Can we change our dream without copping out?
All of us, Terry McBride says, are born with an innate desire to expand into something better. In the “Science of Getting Rich,” Wallace D. Wattles expresses this concept as “every living thing moves toward increase.” While we are expanding and growing, and acquiring new information, do we ever replace one dream with a new one? Of course, we do, and when we do, we build that journey on our body of learning from past experiences.
O. k—so, then what is quitting? How is it different from closing one chapter, and opening another? Excellent question!
Accompanying quitting is often a feeling of defeat along with its twin sister despair. Quitting often occurs abruptly after a defining event that convinces us to go scurrying right back to something we believe we should never have left in the first place—a place having a feeling of safety and security. Often our move is accompanied by:
- A let’s throw in-the towel mentality, and
- A big funk that causes us to start eliminating the dreams one by one that comprise our life vision.
As a result, we find ourselves in a FUNK THE WORLD mentality—angry, cynical, and feeling broken, but yet secure in some kind of “safe refuge”. We curl up in a box that must be our true niche, or so we think, and attempt to be O.k. with whatever is there now and whatever was there before as well.
So, what’s different about quitting versus moving on?
O.k., pay close attention. When we move on, we still are moving toward something. When we quit, we are moving from something. Both actions many arouse fear. However, the fear we feel in moving on is around the unknown challenges present in gaining something better than what we already have. The fear we feel in quitting is the fear of losing what we already have. Moving on focuses upon expansion of increase; quitting focuses upon clinging to the status quo.
Is returning to something ever a solid and sound decision? If so, when?
Yes, returning is solid and sound when the decision is based upon an evaluation of how best to achieve our personal vision—the being part of us. We take some time off from pursuing something to evaluate the entire process, and start asking questions like these:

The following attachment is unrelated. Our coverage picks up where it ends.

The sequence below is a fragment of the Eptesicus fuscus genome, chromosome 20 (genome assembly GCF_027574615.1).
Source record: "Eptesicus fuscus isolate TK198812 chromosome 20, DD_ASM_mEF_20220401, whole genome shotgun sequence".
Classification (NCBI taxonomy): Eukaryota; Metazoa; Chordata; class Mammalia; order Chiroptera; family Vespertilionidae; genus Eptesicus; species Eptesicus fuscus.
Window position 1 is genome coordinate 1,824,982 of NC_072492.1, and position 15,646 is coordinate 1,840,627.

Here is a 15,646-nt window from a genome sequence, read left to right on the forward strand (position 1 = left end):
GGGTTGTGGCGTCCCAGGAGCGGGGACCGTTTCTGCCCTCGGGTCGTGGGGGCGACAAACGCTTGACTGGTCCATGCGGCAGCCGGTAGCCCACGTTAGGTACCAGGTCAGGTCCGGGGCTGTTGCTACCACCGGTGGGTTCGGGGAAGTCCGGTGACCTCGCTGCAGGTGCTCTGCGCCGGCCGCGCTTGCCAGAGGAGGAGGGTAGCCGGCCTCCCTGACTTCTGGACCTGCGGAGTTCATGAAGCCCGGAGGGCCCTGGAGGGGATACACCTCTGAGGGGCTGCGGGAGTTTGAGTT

- Was my reason for opening a new business totally mine, or did I do it for other reasons? If so, what were they?
- Was there something I overlooked about the thing I left, that would allow me to expand into my personal vision?
- Is what I have defined as my personal vision solid and sound?
By taking time out to ask ourselves questions such as these, we allow ourselves the time to come to a solid and sound decision that is balanced by the pros and cons of making that change. The move is calculated, not abrupt and fear-based. If a defining event is the trigger for doing the evaluation, then, going through this process removes it from the category of a retreat from something unknown, to something that you have re-designed to fulfill your personal vision. Instead of a move backward, we have made a lateral move borne of a solid and sound process of evaluation. Instead of retreating abruptly, and settling for the status quo, as in a big quit, we resume moving forward toward what you want to be, do, and have.
By the way, Napoleon Hill was so convinced of the power of persistence that he devoted an entire chapter to it in “Think and Grow Rich.” Be sure to read it before deciding to quit or move on.